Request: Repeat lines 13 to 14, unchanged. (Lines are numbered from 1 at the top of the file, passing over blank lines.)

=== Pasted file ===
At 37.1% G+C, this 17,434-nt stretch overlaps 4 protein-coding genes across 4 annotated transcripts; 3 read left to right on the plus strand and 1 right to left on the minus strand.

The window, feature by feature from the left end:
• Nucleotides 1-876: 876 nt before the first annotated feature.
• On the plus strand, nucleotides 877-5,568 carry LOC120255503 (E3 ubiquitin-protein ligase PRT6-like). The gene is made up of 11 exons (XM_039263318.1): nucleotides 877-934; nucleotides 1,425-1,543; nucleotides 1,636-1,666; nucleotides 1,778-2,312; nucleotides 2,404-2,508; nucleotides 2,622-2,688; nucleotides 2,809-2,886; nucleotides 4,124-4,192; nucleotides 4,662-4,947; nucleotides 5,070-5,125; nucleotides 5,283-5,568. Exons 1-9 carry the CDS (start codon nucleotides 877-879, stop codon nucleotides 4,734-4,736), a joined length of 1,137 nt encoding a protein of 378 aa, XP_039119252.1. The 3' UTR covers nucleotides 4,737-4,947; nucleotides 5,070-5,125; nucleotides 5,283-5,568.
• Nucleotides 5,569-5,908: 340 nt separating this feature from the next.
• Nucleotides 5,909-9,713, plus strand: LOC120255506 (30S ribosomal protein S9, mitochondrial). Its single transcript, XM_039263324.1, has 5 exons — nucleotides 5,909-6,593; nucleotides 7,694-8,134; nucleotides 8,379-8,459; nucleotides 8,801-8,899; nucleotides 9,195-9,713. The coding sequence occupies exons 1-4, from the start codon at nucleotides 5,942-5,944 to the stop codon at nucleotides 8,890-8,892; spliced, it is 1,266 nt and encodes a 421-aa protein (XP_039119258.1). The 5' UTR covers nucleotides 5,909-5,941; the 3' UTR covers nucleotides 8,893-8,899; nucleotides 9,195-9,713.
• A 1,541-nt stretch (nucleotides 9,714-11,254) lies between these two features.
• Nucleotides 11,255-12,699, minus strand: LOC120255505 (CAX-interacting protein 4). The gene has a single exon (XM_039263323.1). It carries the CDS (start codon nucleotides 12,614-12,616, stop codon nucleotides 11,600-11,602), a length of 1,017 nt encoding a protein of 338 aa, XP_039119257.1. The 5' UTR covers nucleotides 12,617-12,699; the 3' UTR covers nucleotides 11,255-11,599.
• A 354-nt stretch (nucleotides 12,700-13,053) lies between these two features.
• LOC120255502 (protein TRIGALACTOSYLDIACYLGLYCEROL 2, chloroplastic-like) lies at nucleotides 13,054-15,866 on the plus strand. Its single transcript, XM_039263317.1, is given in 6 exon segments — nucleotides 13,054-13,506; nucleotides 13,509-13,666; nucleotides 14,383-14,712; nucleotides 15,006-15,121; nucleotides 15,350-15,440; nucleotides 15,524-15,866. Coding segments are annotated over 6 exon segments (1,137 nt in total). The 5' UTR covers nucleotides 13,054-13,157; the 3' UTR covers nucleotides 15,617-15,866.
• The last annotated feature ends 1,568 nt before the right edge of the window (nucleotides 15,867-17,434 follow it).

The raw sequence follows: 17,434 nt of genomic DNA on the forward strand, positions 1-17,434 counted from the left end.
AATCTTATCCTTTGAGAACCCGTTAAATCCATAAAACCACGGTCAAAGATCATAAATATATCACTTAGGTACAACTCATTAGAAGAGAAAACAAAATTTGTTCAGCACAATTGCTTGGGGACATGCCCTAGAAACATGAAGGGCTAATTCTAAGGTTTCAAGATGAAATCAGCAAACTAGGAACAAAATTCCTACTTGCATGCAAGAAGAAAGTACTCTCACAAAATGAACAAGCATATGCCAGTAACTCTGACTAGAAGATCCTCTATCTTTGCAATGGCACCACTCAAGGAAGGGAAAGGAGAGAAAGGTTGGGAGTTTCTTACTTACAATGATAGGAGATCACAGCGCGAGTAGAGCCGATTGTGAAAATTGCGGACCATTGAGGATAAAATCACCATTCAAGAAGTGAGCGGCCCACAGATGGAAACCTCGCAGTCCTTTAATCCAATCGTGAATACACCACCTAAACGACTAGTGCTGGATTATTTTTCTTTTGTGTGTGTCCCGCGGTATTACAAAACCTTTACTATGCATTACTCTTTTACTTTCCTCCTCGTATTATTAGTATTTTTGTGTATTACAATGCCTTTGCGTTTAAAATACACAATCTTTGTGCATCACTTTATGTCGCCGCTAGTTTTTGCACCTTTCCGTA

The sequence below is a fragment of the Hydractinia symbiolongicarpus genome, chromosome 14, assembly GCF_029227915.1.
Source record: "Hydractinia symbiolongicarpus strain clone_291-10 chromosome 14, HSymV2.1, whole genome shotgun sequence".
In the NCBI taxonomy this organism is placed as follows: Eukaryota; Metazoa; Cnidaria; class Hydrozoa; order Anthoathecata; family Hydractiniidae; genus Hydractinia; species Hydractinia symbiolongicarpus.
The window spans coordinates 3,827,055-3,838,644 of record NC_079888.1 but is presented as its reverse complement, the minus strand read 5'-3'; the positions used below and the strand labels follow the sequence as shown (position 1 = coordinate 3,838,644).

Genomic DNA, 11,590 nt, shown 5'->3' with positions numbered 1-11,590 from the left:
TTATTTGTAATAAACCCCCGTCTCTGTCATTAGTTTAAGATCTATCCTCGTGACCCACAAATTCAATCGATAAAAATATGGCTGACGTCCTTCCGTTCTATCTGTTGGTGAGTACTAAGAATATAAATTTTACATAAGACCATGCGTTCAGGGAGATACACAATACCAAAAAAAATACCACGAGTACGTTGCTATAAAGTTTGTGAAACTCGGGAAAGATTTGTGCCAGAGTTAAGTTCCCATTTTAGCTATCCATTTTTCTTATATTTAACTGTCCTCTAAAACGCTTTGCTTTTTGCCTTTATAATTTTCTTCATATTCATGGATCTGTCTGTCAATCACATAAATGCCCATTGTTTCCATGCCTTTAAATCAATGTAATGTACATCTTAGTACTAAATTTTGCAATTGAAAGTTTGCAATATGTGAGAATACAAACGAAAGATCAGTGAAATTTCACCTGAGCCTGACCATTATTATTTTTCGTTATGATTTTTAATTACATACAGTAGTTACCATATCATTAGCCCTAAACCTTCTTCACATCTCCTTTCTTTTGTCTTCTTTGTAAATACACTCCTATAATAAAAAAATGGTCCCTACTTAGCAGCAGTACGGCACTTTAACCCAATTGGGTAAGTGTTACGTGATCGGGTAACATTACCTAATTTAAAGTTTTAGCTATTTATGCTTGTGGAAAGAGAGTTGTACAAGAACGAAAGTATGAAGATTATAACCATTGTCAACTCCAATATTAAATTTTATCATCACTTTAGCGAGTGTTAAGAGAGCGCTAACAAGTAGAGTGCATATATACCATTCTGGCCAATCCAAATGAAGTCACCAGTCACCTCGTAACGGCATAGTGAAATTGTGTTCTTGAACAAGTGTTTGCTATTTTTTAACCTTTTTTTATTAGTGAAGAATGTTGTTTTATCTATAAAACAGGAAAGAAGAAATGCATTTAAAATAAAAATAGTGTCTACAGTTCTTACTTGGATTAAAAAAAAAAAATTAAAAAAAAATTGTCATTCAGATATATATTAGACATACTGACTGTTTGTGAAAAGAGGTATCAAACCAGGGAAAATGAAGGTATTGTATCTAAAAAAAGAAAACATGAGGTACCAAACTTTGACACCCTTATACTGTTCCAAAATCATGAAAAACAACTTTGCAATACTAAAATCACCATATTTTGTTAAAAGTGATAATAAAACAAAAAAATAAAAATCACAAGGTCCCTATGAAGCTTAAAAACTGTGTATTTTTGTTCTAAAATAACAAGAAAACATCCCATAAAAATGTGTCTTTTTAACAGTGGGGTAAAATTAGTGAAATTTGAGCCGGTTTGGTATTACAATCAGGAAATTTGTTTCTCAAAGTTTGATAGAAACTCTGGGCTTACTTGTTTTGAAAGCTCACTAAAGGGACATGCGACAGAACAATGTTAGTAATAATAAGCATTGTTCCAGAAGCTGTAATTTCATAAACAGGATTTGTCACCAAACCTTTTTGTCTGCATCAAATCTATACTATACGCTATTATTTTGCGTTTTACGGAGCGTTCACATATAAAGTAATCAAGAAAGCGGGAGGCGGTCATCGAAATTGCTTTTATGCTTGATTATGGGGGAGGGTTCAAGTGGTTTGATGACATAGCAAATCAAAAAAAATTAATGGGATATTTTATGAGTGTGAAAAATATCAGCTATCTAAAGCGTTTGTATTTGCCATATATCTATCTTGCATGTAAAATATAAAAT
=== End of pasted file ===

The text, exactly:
AATCTTATCCTTTGAGAACCCGTTAAATCCATAAAACCACGGTCAAAGATCATAAATATATCACTTAGGTACAACTCATTAGAAGAGAAAACAAAATTTGTTCAGCACAATTGCTTGGGGACATGCCCTAGAAACATGAAGGGCTAATTCTAAGGTTTCAAGATGAAATCAGCAAACTAGGAACAAAATTCCTACTTGCATGCAAGAAGAAAGTACTCTCACAAAATGAACAAGCATATGCCAGTAACTCTGACTAGAAGATCCTCTATCTTTGCAATGGCACCACTCAAGGAAGGGAAAGGAGAGAAAGGTTGGGAGTTTCTTACTTACAATGATAGGAGATCACAGCGCGAGTAGAGCCGATTGTGAAAATTGCGGACCATTGAGGATAAAATCACCATTCAAGAAGTGAGCGGCCCACAGATGGAAACCTCGCAGTCCTTTAATCCAATCGTGAATACACCACCTAAACGACTAGTGCTGGATTATTTTTCTTTTGTGTGTGTCCCGCGGTATTACAAAACCTTTACTATGCATTACTCTTTTACTTTCCTCCTCGTATTATTAGTATTTTTGTGTATTACAATGCCTTTGCGTTTAAAATACACAATCTTTGTGCATCACTTTATGTCGCCGCTAGTTTTTGCACCTTTCCGTA

The sequence below is a fragment of the Hydractinia symbiolongicarpus genome, chromosome 14, assembly GCF_029227915.1.